While in China, buses seem to be predominantly ready for fuel cells, which use a chemical method to change hydrogen into electricity, releasing only water vapor. China is by far the world front-runner in using electric buses accounting for 99% of them globally last year, according to researcher BNEF -- but they’re generally used in cities for short distances.

Hydrogen cars are capable of moving more than 500 kilometers 310 miles on a full tank, as opposed to about 200 kilometers for electric cars. That offers a large chance since there are five long-distance buses in China for every inner-city one, based on Wan’s explanations.

China is supporting the embracing of hydrogen vehicles in designated experimental areas as it sets up an ecosystem that includes hydrogen making, storage, transportation and refueling, Wan said. Distant commercial vehicles aren’t presently well-matched to trip on batteries only because of weight and range limits, according to a BNEF report last month. Fuel cells would be a good play if the government reduces limitations on hydrogen-refueling setup.

Outside hydrogen, Wan pronounced skepticism about the idea that computers will totally substitute the need for humans in the driver’s seat.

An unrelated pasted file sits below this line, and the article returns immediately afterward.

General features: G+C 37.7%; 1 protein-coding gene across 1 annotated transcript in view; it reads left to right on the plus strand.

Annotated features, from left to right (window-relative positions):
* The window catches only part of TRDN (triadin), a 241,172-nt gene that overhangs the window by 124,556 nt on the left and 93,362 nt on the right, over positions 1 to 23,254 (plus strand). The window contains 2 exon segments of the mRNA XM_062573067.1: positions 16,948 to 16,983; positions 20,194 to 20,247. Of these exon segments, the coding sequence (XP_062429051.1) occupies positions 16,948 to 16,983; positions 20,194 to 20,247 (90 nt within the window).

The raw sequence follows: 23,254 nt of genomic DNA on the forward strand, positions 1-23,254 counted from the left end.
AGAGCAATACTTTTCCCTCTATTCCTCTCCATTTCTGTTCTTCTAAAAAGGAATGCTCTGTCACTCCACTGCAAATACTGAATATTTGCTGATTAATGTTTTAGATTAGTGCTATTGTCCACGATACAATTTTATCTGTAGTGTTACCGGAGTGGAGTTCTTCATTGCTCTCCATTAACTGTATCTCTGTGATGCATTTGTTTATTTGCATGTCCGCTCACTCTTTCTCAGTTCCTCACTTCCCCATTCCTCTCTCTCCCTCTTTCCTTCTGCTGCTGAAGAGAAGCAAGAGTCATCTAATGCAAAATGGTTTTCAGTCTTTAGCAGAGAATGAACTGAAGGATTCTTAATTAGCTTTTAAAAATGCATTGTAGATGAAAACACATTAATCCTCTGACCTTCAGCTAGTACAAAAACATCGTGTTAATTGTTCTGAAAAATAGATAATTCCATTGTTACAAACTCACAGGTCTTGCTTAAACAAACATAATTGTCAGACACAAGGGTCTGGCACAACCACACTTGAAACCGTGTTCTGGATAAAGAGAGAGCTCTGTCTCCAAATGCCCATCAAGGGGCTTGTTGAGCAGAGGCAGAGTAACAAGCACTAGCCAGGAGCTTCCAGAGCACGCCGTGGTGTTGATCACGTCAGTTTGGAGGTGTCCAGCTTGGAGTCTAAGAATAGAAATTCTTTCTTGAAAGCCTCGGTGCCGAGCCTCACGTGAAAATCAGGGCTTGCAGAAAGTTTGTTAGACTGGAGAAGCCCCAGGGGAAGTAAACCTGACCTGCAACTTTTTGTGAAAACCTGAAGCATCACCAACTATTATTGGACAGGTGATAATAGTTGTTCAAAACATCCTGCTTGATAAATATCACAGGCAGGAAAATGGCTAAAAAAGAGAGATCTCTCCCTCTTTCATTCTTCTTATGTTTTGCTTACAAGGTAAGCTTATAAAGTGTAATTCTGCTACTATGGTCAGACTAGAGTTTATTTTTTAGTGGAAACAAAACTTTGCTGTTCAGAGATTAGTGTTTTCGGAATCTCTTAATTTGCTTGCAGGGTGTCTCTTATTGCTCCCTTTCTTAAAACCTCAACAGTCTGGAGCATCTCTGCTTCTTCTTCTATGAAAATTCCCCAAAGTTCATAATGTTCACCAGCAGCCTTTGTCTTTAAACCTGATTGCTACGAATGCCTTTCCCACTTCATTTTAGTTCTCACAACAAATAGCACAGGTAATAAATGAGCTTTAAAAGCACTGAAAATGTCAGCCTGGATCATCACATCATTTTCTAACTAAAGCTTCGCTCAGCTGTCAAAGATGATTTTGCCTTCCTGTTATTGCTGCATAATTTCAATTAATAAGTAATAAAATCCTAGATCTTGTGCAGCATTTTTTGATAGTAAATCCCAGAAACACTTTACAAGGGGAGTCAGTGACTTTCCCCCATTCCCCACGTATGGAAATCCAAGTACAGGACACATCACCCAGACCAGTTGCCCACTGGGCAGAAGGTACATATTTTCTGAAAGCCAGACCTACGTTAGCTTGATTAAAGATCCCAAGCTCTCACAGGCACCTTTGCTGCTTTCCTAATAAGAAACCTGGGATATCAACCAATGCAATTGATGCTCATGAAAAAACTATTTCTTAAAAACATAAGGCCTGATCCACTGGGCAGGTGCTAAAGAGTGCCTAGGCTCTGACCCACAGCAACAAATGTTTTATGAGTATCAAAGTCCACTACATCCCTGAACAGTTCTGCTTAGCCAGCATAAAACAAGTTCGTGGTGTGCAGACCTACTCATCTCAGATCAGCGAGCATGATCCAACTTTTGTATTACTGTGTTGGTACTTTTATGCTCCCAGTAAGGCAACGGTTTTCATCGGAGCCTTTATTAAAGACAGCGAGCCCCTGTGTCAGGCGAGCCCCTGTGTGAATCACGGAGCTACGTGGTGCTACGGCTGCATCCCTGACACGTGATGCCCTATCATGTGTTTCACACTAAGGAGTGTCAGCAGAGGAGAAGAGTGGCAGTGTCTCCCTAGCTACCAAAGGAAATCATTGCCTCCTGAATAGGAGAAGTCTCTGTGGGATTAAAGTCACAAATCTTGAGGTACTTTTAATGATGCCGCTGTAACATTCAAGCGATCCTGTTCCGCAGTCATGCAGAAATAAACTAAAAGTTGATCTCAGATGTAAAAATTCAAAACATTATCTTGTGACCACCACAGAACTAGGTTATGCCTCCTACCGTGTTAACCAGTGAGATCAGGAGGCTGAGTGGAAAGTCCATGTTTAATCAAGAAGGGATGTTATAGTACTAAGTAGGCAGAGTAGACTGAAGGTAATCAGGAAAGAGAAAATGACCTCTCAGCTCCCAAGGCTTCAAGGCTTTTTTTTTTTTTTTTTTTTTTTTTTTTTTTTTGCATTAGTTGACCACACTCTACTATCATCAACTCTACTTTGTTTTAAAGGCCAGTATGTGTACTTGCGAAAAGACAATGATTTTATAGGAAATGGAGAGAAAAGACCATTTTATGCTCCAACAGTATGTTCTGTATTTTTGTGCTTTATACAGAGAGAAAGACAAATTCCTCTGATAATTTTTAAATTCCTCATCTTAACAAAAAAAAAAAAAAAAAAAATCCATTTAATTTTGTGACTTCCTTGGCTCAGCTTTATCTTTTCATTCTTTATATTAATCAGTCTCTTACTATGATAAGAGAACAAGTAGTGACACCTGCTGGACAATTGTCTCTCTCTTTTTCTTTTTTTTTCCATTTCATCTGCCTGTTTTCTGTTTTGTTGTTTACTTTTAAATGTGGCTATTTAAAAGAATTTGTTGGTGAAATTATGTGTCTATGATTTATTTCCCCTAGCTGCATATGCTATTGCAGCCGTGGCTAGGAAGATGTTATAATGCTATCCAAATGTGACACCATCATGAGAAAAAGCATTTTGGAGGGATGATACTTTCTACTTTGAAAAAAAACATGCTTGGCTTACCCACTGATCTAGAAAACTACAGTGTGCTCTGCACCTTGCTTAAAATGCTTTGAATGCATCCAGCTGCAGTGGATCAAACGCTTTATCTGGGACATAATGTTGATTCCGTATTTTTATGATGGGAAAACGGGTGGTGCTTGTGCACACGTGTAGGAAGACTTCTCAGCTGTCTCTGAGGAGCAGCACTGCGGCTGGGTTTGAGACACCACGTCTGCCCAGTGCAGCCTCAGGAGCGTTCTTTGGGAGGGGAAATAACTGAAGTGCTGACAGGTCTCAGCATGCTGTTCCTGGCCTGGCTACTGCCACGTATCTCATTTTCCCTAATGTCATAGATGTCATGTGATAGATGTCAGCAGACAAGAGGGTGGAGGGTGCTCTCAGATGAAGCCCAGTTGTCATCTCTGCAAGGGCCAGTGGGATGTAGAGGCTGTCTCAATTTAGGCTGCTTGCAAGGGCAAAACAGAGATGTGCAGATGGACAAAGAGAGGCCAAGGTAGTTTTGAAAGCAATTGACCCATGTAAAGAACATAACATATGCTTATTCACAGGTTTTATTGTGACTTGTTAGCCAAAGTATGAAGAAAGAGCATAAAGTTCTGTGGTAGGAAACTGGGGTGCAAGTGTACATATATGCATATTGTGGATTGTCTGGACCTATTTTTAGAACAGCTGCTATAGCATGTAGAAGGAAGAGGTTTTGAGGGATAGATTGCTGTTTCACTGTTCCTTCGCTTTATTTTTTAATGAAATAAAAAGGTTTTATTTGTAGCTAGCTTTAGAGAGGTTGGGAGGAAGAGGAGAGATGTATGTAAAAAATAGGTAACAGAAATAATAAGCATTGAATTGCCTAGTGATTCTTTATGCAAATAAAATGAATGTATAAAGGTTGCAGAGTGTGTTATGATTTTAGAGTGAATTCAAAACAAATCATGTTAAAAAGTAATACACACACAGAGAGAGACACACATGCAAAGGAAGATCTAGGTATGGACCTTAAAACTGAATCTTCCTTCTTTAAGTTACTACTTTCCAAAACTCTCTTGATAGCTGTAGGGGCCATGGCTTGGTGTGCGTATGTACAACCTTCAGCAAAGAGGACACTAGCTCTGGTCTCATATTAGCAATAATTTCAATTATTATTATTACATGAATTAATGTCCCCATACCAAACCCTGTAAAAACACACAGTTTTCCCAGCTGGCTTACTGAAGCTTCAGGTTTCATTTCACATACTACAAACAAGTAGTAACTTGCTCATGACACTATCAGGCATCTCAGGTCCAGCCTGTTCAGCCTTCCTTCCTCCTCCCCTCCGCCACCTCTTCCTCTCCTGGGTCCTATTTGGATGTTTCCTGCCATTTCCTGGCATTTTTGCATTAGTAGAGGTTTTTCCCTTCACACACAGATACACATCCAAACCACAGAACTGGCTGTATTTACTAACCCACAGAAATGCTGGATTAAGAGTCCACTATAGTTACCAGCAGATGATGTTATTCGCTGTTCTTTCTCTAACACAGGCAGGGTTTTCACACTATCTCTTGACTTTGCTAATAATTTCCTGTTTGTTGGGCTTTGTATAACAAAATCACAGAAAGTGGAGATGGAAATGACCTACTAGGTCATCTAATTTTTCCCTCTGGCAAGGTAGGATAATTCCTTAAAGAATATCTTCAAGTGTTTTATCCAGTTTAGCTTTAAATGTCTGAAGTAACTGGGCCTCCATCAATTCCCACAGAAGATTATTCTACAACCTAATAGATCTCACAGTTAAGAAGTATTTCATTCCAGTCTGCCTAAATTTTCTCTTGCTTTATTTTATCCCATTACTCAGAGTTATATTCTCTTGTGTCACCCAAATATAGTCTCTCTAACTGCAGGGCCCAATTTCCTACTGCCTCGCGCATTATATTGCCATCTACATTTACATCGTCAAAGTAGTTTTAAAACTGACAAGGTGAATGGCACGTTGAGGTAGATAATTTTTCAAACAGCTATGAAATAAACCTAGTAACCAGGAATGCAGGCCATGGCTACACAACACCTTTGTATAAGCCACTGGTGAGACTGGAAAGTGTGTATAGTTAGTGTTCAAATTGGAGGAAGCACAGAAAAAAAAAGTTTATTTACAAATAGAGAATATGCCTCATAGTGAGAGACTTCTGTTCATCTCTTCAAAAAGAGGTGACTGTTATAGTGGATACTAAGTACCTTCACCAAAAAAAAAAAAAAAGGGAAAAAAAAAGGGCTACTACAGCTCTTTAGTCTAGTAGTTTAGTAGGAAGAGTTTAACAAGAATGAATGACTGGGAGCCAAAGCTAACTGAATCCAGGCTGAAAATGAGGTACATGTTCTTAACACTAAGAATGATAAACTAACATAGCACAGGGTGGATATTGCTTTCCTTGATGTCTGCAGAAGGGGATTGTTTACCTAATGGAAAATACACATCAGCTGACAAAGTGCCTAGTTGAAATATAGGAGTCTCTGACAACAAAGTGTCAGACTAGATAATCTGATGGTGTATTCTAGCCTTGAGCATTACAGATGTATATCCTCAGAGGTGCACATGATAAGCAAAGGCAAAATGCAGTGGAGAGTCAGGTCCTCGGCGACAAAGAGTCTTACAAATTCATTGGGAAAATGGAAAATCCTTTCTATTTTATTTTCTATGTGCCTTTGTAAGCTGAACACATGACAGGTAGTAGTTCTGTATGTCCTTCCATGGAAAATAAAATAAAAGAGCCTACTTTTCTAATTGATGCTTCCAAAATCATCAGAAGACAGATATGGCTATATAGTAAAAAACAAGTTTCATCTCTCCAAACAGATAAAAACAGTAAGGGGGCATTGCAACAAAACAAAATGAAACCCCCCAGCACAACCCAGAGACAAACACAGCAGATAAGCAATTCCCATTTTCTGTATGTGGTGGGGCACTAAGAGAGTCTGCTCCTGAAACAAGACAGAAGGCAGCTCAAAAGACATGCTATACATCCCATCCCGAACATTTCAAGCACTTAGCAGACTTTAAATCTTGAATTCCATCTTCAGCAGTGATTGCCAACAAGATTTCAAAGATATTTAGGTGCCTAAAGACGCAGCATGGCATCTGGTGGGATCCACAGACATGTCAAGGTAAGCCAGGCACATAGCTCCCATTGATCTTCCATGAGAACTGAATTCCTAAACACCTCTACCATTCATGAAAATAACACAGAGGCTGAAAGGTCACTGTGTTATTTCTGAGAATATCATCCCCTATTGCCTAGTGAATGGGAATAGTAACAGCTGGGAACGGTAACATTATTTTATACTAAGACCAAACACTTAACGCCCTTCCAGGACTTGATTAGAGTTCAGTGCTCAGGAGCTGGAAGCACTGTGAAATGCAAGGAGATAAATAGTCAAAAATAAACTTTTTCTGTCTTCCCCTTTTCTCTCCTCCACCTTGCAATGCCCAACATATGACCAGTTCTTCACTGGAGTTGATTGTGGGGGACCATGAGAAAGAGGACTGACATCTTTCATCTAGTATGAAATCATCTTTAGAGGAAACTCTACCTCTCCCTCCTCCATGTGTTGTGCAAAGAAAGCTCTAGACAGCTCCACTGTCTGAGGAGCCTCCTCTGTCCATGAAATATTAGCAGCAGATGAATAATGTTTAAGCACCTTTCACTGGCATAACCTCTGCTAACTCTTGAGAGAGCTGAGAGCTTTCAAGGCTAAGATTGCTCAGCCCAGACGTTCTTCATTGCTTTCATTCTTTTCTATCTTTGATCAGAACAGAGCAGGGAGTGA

“I believe that individuals still hunger to drive or take a sense of control,” Wan said.

He also believed he doesn’t imagine China giving a national prohibition on the sale of gasoline cars as local authorities will be left to make their own decisions. The present dual-credit scheme, which look like the cap-and-trade systems being installed globally for carbon discharges, will linger, but it will slowly be changed to a carbon trading system, he said.

China needs all carmakers to meet the least requirements for manufacturing new-energy vehicles, as well as fuel-cell autos. Carmakers that don’t meet the allocation can buy credits from competitors that surpass it.

China Is issuing the Carmakers in the globe an Electric Ultimatum. “We have a duty to decrease pollution gas discharges,” Wan noted.

Originally posted 2019-06-13 13:15:07.